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Francisco Pinto Balsemão
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Fax: +351 21 392 9788
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Tel: +322 231 1299
Press Relations
Heidi Lambert Communications
heidilambert@hlcltd.demon.co.uk
Tel:  +44 1245 476 265
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EPC news - February / March 2006

Your monthly EU media issues update direct from Europe's leading publishers

 

 

Dates for the diary

30 March - Media Literacy seminar organised by European Commission
27/28 April - Justice and Home Affairs Council discussion on Rome II
4 May - EASA/Commission Advertising Round Table
10 May - WAN/EPC Meeting with Commissioner McCreevy
28 June - WAN/EPC Meeting with Commission Reding
August 2007 - Data Retention legislation comes into force

 

Key issues of the month

ROME II: Media article removed as EU fails to reach consensus

For the time being, Article 6 of the ROME II Regulation, the draft regulation on applicable law to non-contractual obligations that would apply in cross border cases of defamation, violations of privacy and the right of reply, has been removed. The recent Council of Ministers failed to reach a consensus on whether the country of origin of the publisher, country to which the media is principally directed or the country of the victim should be applied in cases relating to privacy and defamation. The issue has been referred back to the Working Group for further discussion at the next Council meeting on 27 and 28 April but Article 6 is currently no longer included in the revised Regulation as proposed by the Commission last week. Removal of this Article was seen by the Commission as the only way to achieve any progress in the Regulation as a whole. They have reserved the right to review the issue in the future, according to the will of Member States. The EPC will be seeking feedback from Ministers from various Member States to see what is likely to lay ahead as well as from the EP Rapporteur to see if she is willing to work on the Presidency wording to find a further compromise that would get the Article back into the Regulation in line with what the EPC has been fighting for.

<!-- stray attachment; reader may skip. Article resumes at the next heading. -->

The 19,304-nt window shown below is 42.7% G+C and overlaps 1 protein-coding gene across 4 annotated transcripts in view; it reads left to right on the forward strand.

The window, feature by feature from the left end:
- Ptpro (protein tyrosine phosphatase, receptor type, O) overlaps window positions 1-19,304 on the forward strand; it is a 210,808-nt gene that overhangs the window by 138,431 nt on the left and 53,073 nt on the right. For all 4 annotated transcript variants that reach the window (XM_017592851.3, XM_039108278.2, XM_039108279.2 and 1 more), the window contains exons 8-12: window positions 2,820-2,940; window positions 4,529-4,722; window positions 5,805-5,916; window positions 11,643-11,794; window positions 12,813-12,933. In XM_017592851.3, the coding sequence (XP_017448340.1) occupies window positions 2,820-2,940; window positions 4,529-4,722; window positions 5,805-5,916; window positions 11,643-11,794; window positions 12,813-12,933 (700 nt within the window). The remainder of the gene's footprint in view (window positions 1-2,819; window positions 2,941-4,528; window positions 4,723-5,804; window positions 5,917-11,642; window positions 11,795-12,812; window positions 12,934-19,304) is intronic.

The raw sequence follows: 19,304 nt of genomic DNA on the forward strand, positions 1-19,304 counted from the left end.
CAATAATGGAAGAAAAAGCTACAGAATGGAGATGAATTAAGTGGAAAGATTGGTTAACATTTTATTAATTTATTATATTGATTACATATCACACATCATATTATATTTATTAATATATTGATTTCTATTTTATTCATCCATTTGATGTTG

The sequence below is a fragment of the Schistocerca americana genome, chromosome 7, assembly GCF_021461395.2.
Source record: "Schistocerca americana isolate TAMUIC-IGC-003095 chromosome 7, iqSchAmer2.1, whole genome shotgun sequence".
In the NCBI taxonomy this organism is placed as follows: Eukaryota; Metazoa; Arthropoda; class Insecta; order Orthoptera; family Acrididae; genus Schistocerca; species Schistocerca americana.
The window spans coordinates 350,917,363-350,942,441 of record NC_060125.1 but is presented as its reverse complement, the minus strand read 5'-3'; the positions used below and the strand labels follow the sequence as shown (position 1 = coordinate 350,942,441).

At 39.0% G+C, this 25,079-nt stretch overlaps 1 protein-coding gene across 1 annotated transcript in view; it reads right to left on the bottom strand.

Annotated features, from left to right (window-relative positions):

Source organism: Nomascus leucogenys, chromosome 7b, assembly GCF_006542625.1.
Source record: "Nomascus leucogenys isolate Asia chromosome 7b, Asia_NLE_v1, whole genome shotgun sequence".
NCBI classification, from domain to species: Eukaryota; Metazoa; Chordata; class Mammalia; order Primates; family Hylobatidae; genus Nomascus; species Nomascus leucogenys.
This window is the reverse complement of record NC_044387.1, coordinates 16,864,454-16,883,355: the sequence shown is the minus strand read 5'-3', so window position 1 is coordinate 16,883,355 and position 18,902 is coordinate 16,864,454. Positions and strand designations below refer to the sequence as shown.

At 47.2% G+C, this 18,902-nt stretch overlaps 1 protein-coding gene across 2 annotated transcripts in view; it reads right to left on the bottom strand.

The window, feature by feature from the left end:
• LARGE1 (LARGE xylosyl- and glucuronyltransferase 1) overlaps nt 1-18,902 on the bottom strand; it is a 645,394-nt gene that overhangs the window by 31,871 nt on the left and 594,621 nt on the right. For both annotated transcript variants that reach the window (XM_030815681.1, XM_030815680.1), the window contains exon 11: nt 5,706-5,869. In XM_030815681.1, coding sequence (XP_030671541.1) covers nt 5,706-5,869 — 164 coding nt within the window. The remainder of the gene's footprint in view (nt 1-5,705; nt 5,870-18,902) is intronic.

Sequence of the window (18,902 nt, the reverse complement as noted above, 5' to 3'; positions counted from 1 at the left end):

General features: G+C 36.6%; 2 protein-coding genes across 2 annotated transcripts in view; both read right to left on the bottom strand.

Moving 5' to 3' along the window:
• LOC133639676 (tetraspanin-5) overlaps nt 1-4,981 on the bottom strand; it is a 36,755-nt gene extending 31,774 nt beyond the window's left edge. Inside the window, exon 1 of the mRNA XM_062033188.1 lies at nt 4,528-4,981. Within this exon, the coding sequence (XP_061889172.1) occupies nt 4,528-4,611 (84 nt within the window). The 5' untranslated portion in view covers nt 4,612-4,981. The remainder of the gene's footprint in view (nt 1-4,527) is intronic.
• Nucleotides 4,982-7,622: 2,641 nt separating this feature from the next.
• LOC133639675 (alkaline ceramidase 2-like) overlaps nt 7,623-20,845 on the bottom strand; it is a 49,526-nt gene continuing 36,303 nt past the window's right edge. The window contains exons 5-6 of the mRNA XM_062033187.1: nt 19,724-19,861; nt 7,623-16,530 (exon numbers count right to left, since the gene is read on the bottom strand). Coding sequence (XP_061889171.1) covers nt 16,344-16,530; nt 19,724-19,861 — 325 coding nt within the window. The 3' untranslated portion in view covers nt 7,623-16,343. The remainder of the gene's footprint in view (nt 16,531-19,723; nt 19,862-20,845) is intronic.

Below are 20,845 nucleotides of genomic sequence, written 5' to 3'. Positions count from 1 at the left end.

The EPC finds this solution preferable to the new proposal put forward by the Austrian Presidency which was entirely unacceptable to the media and which favoured the law of the habitual residence of the victim.

 

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Media code: EPC welcomes Frattini's support for freedom of expression

The European Publishers Council (EPC) has strongly welcomed EU Justice, Freedom and Security Commissioner Franco Frattini's statement that the Commission has neither the legal powers nor the political will to limit freedom of expression.

Speaking at this month's International Federation of Journalists Conference on the recent furore over the Danish cartoons, the Commissioner's words have reassured publishers following concern that the Commission was considering a new European code of conduct for the media. The Commission also supports the EPC's view that existing codes of conduct at national level have worked well and do not need to be complemented by any supranational code.

Both the President of the European Commission and Commissioner Frattini have made positive statements in support of the freedom of expression and the freedom of the press. Commission President José Manuel Barroso stressed that "freedom of speech is not up for negotiation. It is a crucial value in our open European democratic society."

In the light of the cartoon crisis, and concerns over how the media cover terrorism and terrorists, however, the Commission is planning to organise a conference sometime this year, bringing together representatives of the media, governments and religious groups.

 

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Dismay at ban on World Cup photos as FIFA abandons talks

The World Association of Newspapers (WAN) and a coalition of the world's leading news agencies has expressed their 'dismay' and 'deep regret' about the decision of FIFA, the international soccer federation, to abandon talks about the severe restrictions the organisation has placed on press coverage of this summer's World Cup.